On behalf of the Institute of Health Visiting, Alison Morton, iHV CEO, joined key stakeholders yesterday at a roundtable to discuss the government’s proposed smokefree legislation. The meeting was hosted by Public Health Minister, Neil O’Brien, and the Chief Medical Officer for England, Professor Sir Chris Whitty. The group discussed the large body of evidence on smoking-related harms and also the challenges around youth vaping.
The group was convened following the government’s announcement on 12 October that they plan to create a ‘smokefree generation’ and will:
- Legislate to raise the age of sale one year every year from 2027 onwards
- Double the funding for local authority Stop Smoking Services from next year
- Increase funding for awareness raising campaigns by £5 million this year and £15 million from next year onwards
- Increase funding for enforcement on illicit tobacco and e-cigarettes by £30 million from next year
- Launch a consultation shortly on specific measures to tackle the increase in youth vaping
At the roundtable, Public Health Minister Neil O’Brien said:
“Smoking kills, and this government is committed to taking action to protect a generation of children from ever experiencing the harms associated with tobacco. Working with our stakeholders to deliver this historic legislation will be vital, and I will continue to engage with these organisations to create legislation that prioritises the health of the next generation.”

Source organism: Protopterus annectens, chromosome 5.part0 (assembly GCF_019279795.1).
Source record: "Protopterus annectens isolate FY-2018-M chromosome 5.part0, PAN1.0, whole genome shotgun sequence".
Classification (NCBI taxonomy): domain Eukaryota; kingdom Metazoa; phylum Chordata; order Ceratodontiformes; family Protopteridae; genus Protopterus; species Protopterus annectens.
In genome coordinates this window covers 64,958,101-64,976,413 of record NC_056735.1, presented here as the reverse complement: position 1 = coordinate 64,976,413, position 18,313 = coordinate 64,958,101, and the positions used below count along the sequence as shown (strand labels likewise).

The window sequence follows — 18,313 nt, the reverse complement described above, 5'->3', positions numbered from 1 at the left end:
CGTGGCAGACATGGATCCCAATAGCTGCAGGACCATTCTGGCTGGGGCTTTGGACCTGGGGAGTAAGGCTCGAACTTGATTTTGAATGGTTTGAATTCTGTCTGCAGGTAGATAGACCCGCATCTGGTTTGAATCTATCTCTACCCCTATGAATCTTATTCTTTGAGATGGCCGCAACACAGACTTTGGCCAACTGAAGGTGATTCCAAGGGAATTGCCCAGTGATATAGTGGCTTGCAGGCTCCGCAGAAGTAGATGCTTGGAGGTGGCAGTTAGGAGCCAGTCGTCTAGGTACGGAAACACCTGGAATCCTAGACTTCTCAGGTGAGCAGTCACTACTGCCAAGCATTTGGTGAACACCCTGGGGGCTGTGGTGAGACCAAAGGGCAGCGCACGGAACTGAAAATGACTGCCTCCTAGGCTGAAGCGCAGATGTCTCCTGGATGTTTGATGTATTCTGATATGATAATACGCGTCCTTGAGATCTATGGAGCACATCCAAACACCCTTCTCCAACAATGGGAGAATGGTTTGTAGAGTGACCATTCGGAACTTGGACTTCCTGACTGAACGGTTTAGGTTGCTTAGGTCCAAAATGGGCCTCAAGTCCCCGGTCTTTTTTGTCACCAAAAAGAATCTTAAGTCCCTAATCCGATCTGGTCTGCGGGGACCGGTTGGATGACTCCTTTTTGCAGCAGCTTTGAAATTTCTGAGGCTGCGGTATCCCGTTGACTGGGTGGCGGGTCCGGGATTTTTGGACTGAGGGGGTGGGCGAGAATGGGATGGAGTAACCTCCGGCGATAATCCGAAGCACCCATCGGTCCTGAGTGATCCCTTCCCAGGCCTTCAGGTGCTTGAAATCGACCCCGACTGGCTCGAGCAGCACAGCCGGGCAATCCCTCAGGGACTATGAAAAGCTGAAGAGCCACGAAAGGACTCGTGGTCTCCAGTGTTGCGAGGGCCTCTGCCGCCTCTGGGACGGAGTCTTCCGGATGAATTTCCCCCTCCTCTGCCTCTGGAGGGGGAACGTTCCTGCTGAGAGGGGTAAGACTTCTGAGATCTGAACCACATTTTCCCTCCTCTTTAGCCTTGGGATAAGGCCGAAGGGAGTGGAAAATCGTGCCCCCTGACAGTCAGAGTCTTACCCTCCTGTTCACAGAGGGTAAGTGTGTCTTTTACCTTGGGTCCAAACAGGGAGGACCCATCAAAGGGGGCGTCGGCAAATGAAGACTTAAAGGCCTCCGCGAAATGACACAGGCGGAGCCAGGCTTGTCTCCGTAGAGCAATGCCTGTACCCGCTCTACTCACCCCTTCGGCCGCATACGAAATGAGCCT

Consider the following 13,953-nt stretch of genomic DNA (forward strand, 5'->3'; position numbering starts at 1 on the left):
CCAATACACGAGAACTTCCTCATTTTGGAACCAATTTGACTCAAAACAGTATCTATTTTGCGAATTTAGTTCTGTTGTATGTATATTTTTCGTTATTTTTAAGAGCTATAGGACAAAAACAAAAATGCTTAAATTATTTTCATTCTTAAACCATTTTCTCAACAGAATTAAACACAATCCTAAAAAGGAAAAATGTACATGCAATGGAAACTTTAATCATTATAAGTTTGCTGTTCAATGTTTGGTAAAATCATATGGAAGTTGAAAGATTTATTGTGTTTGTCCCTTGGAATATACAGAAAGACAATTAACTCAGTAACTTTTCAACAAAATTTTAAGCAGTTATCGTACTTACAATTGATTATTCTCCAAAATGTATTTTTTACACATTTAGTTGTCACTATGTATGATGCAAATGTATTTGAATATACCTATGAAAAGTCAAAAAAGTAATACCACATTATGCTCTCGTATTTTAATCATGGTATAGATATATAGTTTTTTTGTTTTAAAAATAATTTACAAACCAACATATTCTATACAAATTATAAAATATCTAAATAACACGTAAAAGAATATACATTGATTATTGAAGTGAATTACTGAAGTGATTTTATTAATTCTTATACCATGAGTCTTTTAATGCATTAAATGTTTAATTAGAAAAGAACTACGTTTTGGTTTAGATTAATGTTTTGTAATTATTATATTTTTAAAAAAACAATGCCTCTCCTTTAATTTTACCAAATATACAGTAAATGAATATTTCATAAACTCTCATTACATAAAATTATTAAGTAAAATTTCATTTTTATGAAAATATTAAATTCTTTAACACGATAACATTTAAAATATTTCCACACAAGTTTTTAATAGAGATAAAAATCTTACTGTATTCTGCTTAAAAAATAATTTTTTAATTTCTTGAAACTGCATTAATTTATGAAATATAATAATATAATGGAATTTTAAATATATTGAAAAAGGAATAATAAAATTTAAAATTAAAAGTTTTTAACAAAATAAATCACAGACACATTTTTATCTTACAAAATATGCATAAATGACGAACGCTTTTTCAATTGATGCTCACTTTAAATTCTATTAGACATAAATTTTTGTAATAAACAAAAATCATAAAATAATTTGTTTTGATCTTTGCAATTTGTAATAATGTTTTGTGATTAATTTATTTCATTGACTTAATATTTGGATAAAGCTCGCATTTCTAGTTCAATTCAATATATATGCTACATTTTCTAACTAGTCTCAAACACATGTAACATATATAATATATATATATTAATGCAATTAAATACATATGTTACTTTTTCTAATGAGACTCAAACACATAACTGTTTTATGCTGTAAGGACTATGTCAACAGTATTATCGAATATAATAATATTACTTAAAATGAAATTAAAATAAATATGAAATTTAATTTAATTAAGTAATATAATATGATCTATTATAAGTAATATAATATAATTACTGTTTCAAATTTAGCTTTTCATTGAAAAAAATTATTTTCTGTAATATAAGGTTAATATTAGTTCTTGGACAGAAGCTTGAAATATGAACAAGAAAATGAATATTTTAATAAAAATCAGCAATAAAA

Attendees included members of the Smokefree Action Coalition committed to ending smoking. The coalition is coordinated by Action on Smoking and Health (ASH).
Smoking is the UK’s biggest preventable killer – causing around 1 in 4 cancer deaths and 64,000 deaths in England alone – costing the economy and wider society £17 billion each year.
Chief Medical Officer for England, Professor Sir Chris Whitty, said:
“Smoking causes significant health harms at every stage of life – including stillbirths, many cancers, heart disease, stroke and dementia.
“To improve smoking-related ill-health, it is important to both ensure people do not become addicted to smoking and that those who smoke are supported to overcome addition.”
Alison Morton, iHV CEO, said:
“Health visitors see first-hand the devastating impacts of smoking-related harms in pregnancy and childhood that are almost entirely preventable. They also work with parents who are addicted to nicotine – the majority regret starting smoking and they recognise how difficult it is to quit.
“The iHV fully supports this ground-breaking legislation which presents an historic opportunity to break the cycle and prevent the next generation from becoming addicted to this lethal product.
“We are also committed to play our part in driving this change by ensuring that all health visitors are equipped to support families with babies and young children to quit smoking and provide smokefree homes.”
An online consultation is currently open on the proposed actions the UK Government and devolved administrations will take to tackle smoking and youth vaping, which we would encourage people to complete and support the legislation.
Find out more about iHV projects to reduce smoking in pregnancy and its harms in childhood: